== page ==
The changes in circulating fatty acid levels associated with starting statin therapy and the genetic proxy of HMGCR inhibition displayed a matching pattern (Figure 2), with similar magnitudes relative to the extent of LDL-C lowering. The absolute concentrations of all assayed fatty acids were lowered in the statin group compared to nonusers (18% to 77% relative to the SD-scaled lowering of LDL-C), with prominent differences between different fatty acid types. Absolute levels of saturated and monounsaturated fatty acids were lowered to a lesser extent than total fatty acids (49% relative to LDL-C), but only minor changes were observed in their ratios to total fatty acids. Omega-6 fatty acids, including linoleic acid, displayed the most pronounced lowering associated with statin use, and the ratio of these measures to total fatty acids was also decreased. By contrast, statin use was only weakly associated with lowering of omega-3 fatty acids, including docosahexaenoic acid, which resulted in a modest increase in their ratio to total fatty acids.
To assess potential nonlipid effects of statin use, we examined the changes in circulating amino acids, glycolysis and gluconeogenesis substrates and products, ketone bodies, and other metabolites quantified by the high-throughput metabolomics platform (Figure 3). Starting statins was only weakly or negligibly associated with these metabolites (maximum 12% lowering to 14% increase, relative to the effect on LDL-C). The corresponding associations of rs12916 in HMGCR with these metabolites did not coherently match the weak observational associations. The only deviations from this pattern were a small decrease in glycoprotein acetyl (GlycA) (a marker of low-grade inflammation) (32,33), and acetate concentrations, which decreased both observationally and genetically.
Genetic and observational consistency
The overall match between the metabolic changes associated with starting statins and the corresponding associations with the HMGCR variant is illustrated in Figure 4. The longitudinal and genetic association magnitudes fell closely on a straight line (R2 = 0.94); the slope of the fit was 1.00 ± 0.03 when both genetic and longitudinal associations were scaled to the lowering effect on LDL-C. The Central Illustration further depicts use of a genetic variant to validate the causal molecular effects of HMGCR inhibition across multiple metabolic pathways.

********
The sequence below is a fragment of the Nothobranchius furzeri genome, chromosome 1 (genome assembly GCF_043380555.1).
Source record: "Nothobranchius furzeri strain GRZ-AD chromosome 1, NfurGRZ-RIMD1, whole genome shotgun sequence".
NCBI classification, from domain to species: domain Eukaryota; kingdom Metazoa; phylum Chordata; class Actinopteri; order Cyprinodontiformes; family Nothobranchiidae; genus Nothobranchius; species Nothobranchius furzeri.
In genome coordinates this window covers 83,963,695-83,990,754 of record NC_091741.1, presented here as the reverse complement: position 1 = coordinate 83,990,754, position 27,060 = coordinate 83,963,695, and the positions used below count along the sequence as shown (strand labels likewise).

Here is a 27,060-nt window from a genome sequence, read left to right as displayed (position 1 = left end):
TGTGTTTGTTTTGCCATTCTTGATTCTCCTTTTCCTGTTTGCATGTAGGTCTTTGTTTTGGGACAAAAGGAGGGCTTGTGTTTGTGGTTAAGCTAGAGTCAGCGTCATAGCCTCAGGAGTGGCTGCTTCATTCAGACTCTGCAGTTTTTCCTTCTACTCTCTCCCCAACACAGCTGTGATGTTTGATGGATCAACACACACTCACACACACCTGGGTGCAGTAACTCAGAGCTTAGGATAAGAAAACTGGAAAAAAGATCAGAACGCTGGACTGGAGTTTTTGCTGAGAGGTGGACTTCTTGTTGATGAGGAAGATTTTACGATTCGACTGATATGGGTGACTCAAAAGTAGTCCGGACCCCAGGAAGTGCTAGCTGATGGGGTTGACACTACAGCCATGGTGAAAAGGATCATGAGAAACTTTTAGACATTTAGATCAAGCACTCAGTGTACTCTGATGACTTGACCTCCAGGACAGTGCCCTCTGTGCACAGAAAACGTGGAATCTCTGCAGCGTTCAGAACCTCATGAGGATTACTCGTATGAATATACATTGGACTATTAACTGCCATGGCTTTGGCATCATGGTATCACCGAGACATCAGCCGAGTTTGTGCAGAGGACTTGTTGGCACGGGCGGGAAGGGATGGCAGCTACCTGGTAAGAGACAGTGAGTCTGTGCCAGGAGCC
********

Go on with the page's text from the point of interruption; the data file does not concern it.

The pattern of metabolic changes associated with starting statins was similar if calculated in percentage changes relative to baseline levels (Online Figure 2). Despite substantial differences in follow-up time and demographics across the 4 longitudinal cohorts, the metabolic changes were consistent between the studies (Online Figure 3). The results were essentially unaltered when further adjusted for change in body mass index during follow-up (Online Figure 4). The results were also similar if adjusting for additional cardiovascular risk factors, including baseline LDL-C (Online Figure 4). The genetic association pattern was coherent across the 8 cohorts analyzed (Online Figure 3). All lipid and metabolite associations were similar if using rs17238484 instead of rs12916 as a proxy for HMGCR inhibition (Online Figure 5).
Metabolomic profiling of statin use in longitudinal cohorts uncovered an intricate association pattern of circulating lipoprotein, fatty acid, and metabolite changes, which adds to our understanding of the LDL-C–independent effects of statins. Statin use was associated with pronounced lowering of numerous lipids and fatty acids consistent with the cardioprotective effects. By contrast, statin use did not markedly affect the circulating levels of recently identified biomarkers for cardiometabolic risk such as amino acids, glycolysis- and glycogenesis-related metabolites, or ketone bodies (5,6,21,31). The genetic proxy for HMGCR inhibition gave rise to a strikingly similar association pattern, providing unconfounded evidence that the observed metabolic changes arise as a consequence of the mechanism-based effect of statins (Central Illustration). These insights into an extensively studied therapeutic agent illustrate how metabolomics, combined with genetic proxies mimicking pharmacological action, can elucidate the molecular effects of known targets, clarify treatment indication, and potentially be used to inform drug development (19,20,34).